Coronavirus has upended traditional school board meetings — and put transparency to the test

It was business as usual in school board chambers across the U.S. just a few weeks ago.

Board members would take their seats. Parents, students, teachers, and curious citizens would file in, sitting or standing shoulder-to-shoulder if the evening’s agenda was meaty. During time for public comment, speakers would line up and take turns at the same microphone.   

That would be unthinkable now. The COVID-19 pandemic has upended most aspects of American life, including how the public’s business is conducted.

School boards and other governing bodies have moved to virtual meetings to maintain the social distancing considered crucial to slowing the virus’s spread — and, in some cases, are operating under looser rules made possible by hastily crafted executive orders and board motions. 

The transition has been smoother for some school districts than others, and open government advocates say the vast majority have attempted to abide by state public records and open meetings laws. But a few situations have raised questions about transparency, including a closed school board meeting conducted by videoconference in Memphis, Tennessee, and a school board decision in Newark, New Jersey, granting the superintendent sweeping authority.

“Even a crisis as profound as this one cannot be an excuse to start doing business in the dark,” said David Snyder, executive director of the First Amendment Coalition, a California-based nonprofit. “Transparency is more essential now than it has been in a very long time.”

So-called “sunshine laws” vary by state, but they generally require public agencies to publicize board meetings in advance and make them accessible to the public. The COVID-19 crisis has forced many states, however, into the uncharted territory of trying to conduct business meetings virtually.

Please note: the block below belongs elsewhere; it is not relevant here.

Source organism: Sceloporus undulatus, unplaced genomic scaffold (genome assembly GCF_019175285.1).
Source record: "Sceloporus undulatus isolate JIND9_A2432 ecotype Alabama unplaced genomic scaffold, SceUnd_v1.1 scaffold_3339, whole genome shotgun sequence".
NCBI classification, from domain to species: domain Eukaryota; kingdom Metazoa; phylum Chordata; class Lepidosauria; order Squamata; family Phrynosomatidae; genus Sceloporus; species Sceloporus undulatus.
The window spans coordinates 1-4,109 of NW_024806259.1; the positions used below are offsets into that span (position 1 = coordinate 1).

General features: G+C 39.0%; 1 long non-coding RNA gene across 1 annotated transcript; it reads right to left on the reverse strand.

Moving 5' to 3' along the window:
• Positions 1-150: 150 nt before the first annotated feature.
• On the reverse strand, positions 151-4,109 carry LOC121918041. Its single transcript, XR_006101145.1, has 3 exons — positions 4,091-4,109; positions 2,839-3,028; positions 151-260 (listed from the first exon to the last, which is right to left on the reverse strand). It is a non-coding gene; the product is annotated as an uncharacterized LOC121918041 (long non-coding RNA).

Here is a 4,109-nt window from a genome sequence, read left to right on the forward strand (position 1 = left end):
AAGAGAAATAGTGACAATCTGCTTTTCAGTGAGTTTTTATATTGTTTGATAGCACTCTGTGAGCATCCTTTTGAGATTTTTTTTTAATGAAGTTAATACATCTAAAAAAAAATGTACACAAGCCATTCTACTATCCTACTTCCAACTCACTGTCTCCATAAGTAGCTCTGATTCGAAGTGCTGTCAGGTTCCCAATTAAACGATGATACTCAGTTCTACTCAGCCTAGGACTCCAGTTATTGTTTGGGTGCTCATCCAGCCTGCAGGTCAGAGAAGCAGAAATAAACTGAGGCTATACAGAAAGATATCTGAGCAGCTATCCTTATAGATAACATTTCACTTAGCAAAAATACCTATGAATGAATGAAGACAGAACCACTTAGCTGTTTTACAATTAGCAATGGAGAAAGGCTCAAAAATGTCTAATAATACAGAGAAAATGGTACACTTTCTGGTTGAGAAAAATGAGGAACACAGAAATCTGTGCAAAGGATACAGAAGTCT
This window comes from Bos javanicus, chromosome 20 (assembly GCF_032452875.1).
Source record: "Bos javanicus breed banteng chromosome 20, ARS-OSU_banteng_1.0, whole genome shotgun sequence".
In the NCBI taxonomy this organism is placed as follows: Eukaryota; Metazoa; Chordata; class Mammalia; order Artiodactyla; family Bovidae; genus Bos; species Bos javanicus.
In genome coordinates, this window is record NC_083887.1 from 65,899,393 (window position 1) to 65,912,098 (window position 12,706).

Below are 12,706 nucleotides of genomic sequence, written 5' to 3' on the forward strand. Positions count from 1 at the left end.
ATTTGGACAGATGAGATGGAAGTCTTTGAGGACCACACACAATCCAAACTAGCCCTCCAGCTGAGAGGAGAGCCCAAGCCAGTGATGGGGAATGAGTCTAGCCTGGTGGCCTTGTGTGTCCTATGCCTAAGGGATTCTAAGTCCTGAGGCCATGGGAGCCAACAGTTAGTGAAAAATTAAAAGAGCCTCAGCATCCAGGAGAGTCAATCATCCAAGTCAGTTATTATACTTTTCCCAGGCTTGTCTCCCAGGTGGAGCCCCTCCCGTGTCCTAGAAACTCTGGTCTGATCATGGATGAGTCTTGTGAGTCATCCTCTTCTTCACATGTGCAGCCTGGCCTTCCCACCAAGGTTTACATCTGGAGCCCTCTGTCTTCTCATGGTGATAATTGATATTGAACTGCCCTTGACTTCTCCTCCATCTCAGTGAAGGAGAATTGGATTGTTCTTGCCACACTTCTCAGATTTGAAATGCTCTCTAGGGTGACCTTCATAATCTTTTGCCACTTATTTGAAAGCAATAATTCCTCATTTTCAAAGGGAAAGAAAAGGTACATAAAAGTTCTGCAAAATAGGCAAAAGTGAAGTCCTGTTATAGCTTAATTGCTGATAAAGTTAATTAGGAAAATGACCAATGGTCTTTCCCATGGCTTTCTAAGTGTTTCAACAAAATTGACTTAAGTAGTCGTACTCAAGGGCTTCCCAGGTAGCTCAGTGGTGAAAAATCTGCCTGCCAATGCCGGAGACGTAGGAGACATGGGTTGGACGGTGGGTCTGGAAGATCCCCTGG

Before COVID-19, public board meetings in Tennessee essentially required a physical quorum — enough members had to attend in person for a meeting to proceed. As the virus’s spread limited public gatherings, Republican Gov. Bill Lee signed an executive order March 20 allowing public bodies to meet electronically through video or telephone conference call. 

Agencies are supposed to make “reasonable efforts” to give the public live access to meetings and make recordings available within two days if that isn’t possible.  

One week after Lee’s order, the Memphis school board met privately by Zoom video conference, its first gathering since the COVID-19 outbreak closed school buildings. 

Contacted after a Chalkbeat reporter learned of the meeting, a Shelby County Schools spokesperson said the meeting involved an attorney-client matter related to adhering to federal laws on educating students with disabilities during the crisis. She later said that information was incomplete and did not include all of the meeting topics.

A lawyer for the Reporters Committee for the Freedom of the Press, representing Chalkbeat through a new legal initiative supporting local news organizations, wrote a letter to the school district Monday saying the private meeting appeared to have violated state statute.

The district rejected that claim in a response late Thursday, saying it did not need to notify the public of the meeting in advance and that it had legal grounds to keep it private. 

Not referring specifically to the Memphis school board meeting, an open government advocate said school districts struggle more than other public entities in Tennessee with knowing the rules for going into a closed session. In normal times, school boards discuss sensitive matters involving the rights of minors and concerns of teachers and parents, and emotions can run high, said Deborah Fisher, executive director of the Tennessee Coalition for Open Government.

Fisher predicted difficulties for school boards as they carry out their duties during the epidemic, which is already wiping out in-person schooling at districts nationwide this year.